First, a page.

And it’s so important I think at that point to also be able to look forward to say, okay, totally, we need to grieve that. But now … we would sometimes see people, and I’ve seen it in my, a private practice that I do, almost this idea of like, how can I get better? Because then what was the last, like 30 years about if I let go of what it is, the anxiety or the rumination or the review, like how do I let go of that? What was the point of me doing that all these years? And it’s like, well, what do we want our lives to be right now, and how do we kind of move forward and be able to see getting better as a real opportunity to move towards things that matter to you and that are important to you. But especially because, like we were saying at the beginning, anxiety can hit when we’re in those like formative, developmental years that we want to be with friends and we want to experience things and get autonomy and agency from our parents, anxiety can really keep us stuck and not feel like we can actually kind of grow up in the way that we want to and do the things that we want to do. So, I think lives definitely get very interrupted, unfortunately, by anxiety.
John Bateman: Yeah. And it’s interesting that you mentioned seeing our peers moving forward and what we consider to be a normal, healthy way. I found that what really helped me with that was being transparent with a few of my peers who were willing to help. I had friends that, and I don’t begrudge them who kind of didn’t understand and kind of moved off for a while, and then I had a couple of friends that really stuck with me. And I really feel it’s important to find that kind of support. Pegah, have you found that kind of support within your peers?
Pegah Mollahajian: I have! I’ve been very fortunate. Once I started sharing my story with some of my friends, I was so surprised that they had so many similar experiences, and that was really important for me because I realized like, it’s so much more common than we think in society. And when I started talking about it and I started talking about the MindShift CBT Groups [program], I had so many friends who were actually interested. And it was really nice to feel supported and understood when, for a great part of my life, I didn’t even know how to talk about it. That was a huge for me.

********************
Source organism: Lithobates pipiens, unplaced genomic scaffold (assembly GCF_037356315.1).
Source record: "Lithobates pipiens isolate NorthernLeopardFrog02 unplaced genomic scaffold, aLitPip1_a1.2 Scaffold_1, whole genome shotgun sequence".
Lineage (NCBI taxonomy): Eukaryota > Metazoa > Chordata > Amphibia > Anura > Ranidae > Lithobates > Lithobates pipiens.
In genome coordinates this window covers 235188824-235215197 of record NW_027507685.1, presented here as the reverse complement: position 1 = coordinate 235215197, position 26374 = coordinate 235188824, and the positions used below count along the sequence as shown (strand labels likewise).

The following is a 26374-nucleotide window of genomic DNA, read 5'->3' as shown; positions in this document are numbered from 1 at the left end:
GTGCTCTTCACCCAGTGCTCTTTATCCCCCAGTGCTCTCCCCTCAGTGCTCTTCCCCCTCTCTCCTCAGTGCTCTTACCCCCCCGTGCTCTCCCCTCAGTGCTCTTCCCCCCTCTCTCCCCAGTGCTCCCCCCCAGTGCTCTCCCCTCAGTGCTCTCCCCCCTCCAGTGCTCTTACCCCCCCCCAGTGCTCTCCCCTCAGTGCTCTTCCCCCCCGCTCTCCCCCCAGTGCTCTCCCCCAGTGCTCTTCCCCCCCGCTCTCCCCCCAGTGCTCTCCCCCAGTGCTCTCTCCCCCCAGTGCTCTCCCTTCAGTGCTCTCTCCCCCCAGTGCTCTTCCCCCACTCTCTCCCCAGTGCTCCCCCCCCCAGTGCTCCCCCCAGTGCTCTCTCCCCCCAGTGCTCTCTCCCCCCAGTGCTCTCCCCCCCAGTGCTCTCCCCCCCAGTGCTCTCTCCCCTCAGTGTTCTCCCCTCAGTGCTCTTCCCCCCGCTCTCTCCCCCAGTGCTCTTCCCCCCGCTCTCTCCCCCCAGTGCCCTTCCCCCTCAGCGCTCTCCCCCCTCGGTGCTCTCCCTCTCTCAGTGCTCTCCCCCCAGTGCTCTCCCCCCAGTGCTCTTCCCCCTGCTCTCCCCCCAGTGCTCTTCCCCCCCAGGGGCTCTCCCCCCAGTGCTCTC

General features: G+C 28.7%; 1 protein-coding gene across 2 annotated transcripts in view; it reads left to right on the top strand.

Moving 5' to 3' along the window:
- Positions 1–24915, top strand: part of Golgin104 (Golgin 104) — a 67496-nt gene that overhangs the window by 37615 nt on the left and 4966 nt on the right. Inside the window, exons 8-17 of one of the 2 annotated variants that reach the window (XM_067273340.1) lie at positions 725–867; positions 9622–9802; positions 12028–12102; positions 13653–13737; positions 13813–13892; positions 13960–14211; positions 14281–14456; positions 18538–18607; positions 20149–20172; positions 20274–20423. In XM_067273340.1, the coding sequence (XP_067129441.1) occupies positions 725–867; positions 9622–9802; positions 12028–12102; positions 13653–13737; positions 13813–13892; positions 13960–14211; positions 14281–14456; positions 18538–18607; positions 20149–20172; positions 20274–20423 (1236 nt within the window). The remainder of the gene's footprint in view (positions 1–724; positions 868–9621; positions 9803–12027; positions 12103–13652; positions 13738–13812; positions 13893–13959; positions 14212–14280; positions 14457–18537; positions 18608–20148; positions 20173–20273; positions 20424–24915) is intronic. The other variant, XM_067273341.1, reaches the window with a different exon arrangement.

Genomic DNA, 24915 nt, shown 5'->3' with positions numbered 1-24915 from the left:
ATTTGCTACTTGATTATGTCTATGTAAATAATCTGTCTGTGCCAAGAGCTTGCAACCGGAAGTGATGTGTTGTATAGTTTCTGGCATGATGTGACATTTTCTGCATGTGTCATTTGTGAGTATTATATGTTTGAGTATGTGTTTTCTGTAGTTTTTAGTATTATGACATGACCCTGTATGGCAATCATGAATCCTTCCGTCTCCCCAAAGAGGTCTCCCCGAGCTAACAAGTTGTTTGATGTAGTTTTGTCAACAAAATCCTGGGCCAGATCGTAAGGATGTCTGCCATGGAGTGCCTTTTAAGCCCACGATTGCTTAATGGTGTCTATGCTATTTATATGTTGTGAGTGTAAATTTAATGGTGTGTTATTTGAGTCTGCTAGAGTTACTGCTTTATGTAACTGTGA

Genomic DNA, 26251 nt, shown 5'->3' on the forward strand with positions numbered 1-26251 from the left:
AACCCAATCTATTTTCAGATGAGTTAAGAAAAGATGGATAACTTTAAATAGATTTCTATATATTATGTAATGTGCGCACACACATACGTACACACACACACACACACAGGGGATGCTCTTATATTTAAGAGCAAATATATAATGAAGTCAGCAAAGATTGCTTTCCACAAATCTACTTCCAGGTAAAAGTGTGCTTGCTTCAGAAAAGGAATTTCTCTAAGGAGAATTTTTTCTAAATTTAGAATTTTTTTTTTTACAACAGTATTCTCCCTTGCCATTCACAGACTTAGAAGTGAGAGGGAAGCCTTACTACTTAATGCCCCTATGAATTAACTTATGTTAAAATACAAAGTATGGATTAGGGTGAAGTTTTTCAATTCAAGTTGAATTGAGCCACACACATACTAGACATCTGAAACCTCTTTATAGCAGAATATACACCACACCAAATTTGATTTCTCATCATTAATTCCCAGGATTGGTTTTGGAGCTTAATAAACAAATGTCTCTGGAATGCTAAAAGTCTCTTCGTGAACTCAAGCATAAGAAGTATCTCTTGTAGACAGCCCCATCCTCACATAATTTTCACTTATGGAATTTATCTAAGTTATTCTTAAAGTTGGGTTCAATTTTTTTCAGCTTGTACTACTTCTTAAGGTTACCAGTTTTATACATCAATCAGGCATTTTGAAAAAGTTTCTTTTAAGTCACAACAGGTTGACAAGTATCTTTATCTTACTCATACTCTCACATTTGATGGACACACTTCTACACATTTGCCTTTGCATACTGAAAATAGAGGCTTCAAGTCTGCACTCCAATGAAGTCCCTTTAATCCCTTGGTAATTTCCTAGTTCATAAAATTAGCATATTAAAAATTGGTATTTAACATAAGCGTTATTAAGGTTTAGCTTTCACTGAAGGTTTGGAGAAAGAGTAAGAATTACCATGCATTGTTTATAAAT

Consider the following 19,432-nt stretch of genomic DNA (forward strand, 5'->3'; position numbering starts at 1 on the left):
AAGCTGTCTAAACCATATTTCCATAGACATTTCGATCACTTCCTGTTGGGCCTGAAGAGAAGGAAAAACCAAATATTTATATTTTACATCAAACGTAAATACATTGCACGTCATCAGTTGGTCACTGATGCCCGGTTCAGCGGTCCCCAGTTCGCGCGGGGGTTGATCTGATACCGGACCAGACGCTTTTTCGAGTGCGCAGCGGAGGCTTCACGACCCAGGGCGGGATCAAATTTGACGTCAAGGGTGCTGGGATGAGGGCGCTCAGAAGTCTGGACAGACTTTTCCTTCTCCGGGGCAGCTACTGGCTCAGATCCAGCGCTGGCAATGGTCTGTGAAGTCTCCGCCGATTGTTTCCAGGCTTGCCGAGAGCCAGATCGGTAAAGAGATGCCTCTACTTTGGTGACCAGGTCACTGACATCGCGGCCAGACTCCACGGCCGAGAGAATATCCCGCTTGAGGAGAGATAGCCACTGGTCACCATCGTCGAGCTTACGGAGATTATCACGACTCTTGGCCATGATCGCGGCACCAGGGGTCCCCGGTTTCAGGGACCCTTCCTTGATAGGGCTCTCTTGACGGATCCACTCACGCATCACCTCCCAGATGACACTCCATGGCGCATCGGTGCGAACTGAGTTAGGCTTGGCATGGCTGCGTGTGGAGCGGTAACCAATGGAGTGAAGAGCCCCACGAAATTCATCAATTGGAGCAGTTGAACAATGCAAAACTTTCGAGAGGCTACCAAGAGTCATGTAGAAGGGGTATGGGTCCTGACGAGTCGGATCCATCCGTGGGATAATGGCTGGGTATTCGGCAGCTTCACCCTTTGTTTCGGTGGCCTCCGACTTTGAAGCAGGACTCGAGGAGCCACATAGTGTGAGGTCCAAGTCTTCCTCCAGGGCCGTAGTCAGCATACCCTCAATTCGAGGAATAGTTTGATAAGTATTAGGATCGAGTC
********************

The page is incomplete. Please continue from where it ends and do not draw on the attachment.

John Bateman: I would like to move to, you mentioned [Anxiety Canada’s MindShift CBT Groups] … I found one of the most helpful type… I’ve taken, you name it, [every] kind of therapy and I’ve tried—it just about everything. Acupuncture, you name it. It’s like there’s a laundry list. And I feel like that was all the process of finding out what actually works for me.
Pegah Mollahajian: Yeah.
John Bateman: So, you guys have both… one’s a counsellor; one’s been in counselling. I found incredible benefit from group [counselling] or group work. And I’d like to ask both of you, what are your thoughts on group and how come you feel like this is such an effective treatment for people dealing with anxiety? Maybe Marlene can go first, then we can hear Pegah’s.
Dr. Marlene Taube-Schiff: Sure, absolutely. I’ve run so many groups as a professional, and I think they give you two things that are very important. There’s one kind of part of the group, which is like the delivery of, I do a lot of CBT work, so it’s the delivery of like content and skills, and that could be lovely of course to be able to receive from a professional. But the other piece is the connection with other people who have the same lived experience as you that a professional cannot impart in the same way.
John Bateman: Yeah. Yeah.
Dr. Marlene Taube-Schiff: Whether you’ve had it or have not, it’s really something that moves away from your professional delivery. So, you’re able to get that very openly and transparently with other members in the group. And there’s like this dynamic, especially in closed groups, which tend to be what I run now, where people kind of move through a group together for eight weeks, 12 weeks, know each other, and they get to hear each other’s stories. And they can also create, I think, a lot of perspective on what you are experiencing from an anxiety perspective. So, it can either be like, “Wow, they have the exact same symptoms as me, or the same worries as me.” And that’s like amazing to hear from someone else. Or you can also hear someone else’s anxiety and story and be like, “Oh, that’s interesting. That’s not something that I worry about. I don’t focus on that.” And how interesting that anxiety can come up in all these kinds of different formats, right?
I think the power of the group, which is like a long kind of documented research phenomenon is extremely beneficial, and it’s nothing you can get from facilitators in a group. And sometimes people still hesitate, very understandably, to be in groups. And we really try to sell them with the idea that you’re going to get this amazing connection from people. And sometimes people meet in groups, and they continue to support each other long after groups have finished.